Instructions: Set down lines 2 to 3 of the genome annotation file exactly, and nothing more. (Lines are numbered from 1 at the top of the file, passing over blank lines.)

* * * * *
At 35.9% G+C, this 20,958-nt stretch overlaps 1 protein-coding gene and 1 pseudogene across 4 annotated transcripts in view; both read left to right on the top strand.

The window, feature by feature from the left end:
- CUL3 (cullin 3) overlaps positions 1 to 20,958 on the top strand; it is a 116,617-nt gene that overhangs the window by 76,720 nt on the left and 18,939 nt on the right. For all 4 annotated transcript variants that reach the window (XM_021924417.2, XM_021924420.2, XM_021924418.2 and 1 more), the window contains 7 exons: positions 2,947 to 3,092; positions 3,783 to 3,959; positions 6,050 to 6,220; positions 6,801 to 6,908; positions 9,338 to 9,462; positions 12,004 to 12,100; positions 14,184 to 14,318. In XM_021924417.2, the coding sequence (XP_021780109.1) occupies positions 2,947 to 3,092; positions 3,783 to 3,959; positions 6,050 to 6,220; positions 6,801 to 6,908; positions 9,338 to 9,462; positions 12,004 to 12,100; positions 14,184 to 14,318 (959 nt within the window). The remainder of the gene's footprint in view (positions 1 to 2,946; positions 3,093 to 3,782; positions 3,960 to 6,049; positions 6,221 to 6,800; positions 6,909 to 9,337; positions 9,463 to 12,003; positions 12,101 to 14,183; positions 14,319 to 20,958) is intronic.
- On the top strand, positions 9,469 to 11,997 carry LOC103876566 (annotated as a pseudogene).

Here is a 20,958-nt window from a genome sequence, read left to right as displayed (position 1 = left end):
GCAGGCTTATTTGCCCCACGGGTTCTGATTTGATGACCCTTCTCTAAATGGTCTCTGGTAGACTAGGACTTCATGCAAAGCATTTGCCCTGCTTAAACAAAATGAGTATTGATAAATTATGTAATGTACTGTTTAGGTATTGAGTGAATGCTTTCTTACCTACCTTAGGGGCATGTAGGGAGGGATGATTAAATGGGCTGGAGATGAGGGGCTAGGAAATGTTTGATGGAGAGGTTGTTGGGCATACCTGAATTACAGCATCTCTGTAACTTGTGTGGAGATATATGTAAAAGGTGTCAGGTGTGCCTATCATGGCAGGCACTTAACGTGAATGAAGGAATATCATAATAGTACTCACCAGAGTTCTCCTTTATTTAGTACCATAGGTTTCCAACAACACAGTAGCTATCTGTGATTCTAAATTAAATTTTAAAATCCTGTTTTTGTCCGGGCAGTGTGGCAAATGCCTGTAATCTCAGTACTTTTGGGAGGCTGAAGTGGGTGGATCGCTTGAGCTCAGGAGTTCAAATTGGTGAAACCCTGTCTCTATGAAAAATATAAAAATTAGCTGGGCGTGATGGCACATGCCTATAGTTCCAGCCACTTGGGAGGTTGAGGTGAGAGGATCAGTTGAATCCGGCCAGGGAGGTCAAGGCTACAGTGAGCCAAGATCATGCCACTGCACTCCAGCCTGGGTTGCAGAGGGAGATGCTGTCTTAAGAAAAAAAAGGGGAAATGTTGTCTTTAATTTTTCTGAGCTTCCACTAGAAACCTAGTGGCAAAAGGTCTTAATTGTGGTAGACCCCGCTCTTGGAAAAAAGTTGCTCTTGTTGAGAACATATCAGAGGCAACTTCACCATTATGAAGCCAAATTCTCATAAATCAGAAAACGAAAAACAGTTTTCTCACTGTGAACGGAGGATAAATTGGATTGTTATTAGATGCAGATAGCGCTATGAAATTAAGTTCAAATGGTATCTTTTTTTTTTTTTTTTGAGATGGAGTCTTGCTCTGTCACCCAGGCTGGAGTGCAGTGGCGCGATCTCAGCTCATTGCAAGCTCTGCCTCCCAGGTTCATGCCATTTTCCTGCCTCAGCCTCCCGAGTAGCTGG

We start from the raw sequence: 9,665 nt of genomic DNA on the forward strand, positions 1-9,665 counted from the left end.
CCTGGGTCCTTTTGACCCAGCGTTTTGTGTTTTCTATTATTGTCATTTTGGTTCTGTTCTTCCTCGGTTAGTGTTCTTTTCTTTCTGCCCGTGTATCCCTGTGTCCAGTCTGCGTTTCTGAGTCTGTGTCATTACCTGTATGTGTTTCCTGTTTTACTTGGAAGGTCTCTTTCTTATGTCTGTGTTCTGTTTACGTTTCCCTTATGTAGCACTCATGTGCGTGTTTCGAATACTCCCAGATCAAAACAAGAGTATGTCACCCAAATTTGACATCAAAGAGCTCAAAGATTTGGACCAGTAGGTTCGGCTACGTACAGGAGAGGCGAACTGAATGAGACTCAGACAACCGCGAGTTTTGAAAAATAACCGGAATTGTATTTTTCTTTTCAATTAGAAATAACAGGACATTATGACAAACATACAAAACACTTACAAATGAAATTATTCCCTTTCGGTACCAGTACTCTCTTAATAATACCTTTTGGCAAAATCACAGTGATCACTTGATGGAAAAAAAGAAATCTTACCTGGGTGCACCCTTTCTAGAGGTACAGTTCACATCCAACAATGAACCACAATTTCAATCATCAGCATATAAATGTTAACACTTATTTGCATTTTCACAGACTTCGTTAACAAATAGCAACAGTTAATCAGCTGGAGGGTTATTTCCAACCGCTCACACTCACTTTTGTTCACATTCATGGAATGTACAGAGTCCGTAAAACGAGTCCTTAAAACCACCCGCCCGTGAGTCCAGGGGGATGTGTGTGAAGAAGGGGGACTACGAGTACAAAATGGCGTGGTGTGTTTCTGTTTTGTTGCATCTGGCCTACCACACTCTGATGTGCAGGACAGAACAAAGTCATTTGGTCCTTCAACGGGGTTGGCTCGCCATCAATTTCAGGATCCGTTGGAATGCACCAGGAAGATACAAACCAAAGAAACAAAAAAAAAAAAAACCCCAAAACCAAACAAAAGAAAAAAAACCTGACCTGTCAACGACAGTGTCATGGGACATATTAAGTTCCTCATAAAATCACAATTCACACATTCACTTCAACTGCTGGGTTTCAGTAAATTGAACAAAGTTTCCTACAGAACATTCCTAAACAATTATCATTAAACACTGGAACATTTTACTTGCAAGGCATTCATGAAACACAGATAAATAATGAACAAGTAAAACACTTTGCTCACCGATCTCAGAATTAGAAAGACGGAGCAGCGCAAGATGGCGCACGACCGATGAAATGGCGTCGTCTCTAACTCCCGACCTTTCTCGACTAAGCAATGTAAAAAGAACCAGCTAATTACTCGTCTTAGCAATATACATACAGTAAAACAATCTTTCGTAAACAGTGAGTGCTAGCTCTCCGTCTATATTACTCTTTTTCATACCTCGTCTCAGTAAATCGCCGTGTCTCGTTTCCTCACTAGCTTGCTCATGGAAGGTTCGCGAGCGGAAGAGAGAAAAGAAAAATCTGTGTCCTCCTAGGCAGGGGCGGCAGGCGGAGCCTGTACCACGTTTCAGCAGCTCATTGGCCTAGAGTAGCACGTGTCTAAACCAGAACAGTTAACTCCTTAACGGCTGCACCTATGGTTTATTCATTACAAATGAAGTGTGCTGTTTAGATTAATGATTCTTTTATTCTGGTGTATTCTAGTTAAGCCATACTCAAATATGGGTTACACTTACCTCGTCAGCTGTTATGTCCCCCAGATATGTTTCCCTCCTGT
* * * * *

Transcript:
The window, feature by feature from the left end:
- CUL3 (cullin 3) overlaps positions 1 to 20,958 on the top strand; it is a 116,617-nt gene that overhangs the window by 76,720 nt on the left and 18,939 nt on the right. For all 4 annotated transcript variants that reach the window (XM_021924417.2, XM_021924420.2, XM_021924418.2 and 1 more), the window contains 7 exons: positions 2,947 to 3,092; positions 3,783 to 3,959; positions 6,050 to 6,220; positions 6,801 to 6,908; positions 9,338 to 9,462; positions 12,004 to 12,100; positions 14,184 to 14,318. In XM_021924417.2, the coding sequence (XP_021780109.1) occupies positions 2,947 to 3,092; positions 3,783 to 3,959; positions 6,050 to 6,220; positions 6,801 to 6,908; positions 9,338 to 9,462; positions 12,004 to 12,100; positions 14,184 to 14,318 (959 nt within the window). The remainder of the gene's footprint in view (positions 1 to 2,946; positions 3,093 to 3,782; positions 3,960 to 6,049; positions 6,221 to 6,800; positions 6,909 to 9,337; positions 9,463 to 12,003; positions 12,101 to 14,183; positions 14,319 to 20,958) is intronic.